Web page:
Volume 8

William of Saint-Amour, De periculis novissimorum temporum. Edition, Translation, and Introduction by G. Geltner. xiv-157 pp., ISBN 978-90-429-2010-1, 37€/US$50.

Vowing to lead a life of voluntary poverty in imitation of Christ, the medieval mendicant orders swept across Latin Christendom with their zealous preaching and exemplary charity. But their golden age was short-lived. As they grew in size and wealth, Dominicans, Franciscans, Carmelites, Augustinians, and other friars began to meet with resistance, especially from monastic and clerical circles. Many of these critics called to curb the orders' privileges; others, however, sought their total abolition. The latter found their most ardent spokesman in William of Saint-Amour, a professor of theology at the University of Paris.

In 1256, amidst growing tensions between Parisian secular and mendicant academics, William published his major assault on the friars, De periculis novissimorum temporum, or On the Dangers of the Last Times. As its title proclaims, the treatise employed the exegetical language of apocalypticism to expose the mendicants' success as the ultimate universal threat, and to warn their supporters that they were siding with the Antichrist. Official response to these audacious accusations did not delay. At the instigation of Louis IX of France (St. Louis)—himself an outspoken mendicant sympathizer—the pope banished William from Paris and declared the treatise unorthodox.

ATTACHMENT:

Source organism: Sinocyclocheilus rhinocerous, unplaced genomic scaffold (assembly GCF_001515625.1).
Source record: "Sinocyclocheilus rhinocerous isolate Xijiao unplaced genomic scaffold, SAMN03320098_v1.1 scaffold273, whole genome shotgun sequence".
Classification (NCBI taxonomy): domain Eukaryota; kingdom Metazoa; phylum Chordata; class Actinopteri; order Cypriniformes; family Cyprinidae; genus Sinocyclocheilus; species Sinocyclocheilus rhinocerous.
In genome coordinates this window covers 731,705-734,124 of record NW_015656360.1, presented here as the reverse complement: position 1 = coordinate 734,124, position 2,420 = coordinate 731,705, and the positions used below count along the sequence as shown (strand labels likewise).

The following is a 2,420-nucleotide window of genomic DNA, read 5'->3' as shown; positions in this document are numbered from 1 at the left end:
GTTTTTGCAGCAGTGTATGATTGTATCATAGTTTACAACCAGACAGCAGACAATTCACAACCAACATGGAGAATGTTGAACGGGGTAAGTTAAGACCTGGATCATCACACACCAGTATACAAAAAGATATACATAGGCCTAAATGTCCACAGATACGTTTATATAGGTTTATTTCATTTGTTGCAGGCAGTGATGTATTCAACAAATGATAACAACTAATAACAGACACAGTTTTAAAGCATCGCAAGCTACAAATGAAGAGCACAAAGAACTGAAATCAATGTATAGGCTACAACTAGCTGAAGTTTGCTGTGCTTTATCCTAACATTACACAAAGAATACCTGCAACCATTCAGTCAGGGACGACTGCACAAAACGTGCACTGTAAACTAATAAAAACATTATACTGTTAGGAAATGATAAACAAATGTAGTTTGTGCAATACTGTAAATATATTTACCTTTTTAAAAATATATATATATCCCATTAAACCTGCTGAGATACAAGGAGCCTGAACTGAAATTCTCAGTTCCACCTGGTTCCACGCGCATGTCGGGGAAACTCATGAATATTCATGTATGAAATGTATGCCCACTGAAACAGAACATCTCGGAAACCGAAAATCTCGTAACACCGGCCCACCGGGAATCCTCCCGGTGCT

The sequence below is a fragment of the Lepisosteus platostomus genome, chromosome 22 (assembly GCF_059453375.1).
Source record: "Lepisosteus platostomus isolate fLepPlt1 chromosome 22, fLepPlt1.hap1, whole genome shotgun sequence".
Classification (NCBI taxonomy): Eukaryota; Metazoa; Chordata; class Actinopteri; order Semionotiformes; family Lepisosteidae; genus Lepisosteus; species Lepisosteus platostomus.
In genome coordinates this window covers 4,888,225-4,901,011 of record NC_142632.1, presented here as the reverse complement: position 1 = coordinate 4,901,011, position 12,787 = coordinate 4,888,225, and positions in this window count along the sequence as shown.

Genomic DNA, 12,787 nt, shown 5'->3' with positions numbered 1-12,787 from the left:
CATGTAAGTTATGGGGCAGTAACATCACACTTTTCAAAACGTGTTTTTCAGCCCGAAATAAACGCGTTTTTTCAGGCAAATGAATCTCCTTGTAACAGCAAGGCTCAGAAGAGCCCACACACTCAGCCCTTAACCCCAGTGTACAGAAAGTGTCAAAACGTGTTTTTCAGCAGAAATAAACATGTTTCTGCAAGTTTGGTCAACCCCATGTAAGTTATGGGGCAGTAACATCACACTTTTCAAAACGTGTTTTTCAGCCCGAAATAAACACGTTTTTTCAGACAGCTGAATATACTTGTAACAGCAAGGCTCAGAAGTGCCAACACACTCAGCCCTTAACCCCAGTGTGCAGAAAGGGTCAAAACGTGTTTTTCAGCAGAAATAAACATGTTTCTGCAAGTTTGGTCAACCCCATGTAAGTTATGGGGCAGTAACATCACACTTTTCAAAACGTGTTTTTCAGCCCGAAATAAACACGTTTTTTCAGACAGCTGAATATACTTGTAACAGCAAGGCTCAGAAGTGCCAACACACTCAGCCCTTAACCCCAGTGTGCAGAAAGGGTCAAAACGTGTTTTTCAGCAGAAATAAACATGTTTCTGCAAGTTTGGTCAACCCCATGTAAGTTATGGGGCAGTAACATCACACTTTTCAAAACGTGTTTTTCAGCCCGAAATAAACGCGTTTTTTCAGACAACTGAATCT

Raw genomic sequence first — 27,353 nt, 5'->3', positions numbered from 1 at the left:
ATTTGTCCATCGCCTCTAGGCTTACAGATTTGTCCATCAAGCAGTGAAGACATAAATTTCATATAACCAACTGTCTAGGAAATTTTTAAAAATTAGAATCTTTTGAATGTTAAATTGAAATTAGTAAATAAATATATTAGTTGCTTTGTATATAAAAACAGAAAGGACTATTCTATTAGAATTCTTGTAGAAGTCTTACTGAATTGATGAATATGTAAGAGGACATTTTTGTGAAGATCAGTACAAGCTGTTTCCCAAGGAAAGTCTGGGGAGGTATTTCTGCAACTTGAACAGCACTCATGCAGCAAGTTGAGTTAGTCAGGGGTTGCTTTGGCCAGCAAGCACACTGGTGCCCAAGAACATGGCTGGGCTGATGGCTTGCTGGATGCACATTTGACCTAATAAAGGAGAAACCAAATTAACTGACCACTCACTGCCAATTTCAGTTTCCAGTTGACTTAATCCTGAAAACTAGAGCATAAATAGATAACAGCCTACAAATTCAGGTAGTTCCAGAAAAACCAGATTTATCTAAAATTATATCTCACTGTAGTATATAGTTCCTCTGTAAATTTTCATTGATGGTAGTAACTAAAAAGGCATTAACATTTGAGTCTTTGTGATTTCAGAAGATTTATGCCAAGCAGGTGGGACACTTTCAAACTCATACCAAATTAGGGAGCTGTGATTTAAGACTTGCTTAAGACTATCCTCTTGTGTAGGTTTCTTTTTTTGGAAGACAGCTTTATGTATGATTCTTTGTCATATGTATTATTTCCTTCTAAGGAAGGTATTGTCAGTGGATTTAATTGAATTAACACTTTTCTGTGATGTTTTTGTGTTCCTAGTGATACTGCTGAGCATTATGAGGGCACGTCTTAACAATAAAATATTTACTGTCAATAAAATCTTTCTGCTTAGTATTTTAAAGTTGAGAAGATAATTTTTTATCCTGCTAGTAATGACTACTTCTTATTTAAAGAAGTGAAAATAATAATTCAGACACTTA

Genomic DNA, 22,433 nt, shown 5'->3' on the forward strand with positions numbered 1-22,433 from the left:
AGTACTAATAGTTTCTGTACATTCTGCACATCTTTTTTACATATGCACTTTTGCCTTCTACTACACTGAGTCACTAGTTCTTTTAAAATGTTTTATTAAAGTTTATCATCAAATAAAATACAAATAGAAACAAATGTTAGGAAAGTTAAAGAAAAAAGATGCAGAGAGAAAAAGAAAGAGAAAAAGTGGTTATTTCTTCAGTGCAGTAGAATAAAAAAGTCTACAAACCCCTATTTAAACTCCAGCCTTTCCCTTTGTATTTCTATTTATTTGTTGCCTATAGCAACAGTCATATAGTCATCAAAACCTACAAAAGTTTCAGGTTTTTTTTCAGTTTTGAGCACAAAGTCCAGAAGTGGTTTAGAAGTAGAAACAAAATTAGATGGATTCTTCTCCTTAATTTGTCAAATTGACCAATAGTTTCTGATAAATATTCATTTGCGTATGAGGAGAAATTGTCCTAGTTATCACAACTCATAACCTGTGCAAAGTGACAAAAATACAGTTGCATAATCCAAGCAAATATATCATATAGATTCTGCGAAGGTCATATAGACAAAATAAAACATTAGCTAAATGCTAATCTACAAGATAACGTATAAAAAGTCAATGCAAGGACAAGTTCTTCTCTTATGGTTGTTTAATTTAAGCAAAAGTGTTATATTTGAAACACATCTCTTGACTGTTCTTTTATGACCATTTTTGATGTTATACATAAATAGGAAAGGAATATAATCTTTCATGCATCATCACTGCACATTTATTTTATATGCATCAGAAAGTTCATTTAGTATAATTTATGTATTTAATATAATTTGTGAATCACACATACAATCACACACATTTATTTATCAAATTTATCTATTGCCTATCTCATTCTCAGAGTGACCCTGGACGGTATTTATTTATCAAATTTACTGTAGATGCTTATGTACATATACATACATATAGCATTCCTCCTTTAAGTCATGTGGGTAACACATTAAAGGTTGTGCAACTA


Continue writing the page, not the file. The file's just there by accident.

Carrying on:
William's party was silenced, at least for the time being, yet De periculis lived on. For centuries to follow it furnished the basic vocabulary of anti-fraternal polemics through an ever-changing political and religious landscape. Medieval poets, Reformation theologians, modern playwrights-all have drawn upon this anathematized treatise to different ends.

The present volume offers a fresh Latin edition of De periculis and its first translation into any modern language. The introduction supplies the immediate context for the treatise's original publication, revises its traditional interpretation, and charts its literary and theological afterlife.

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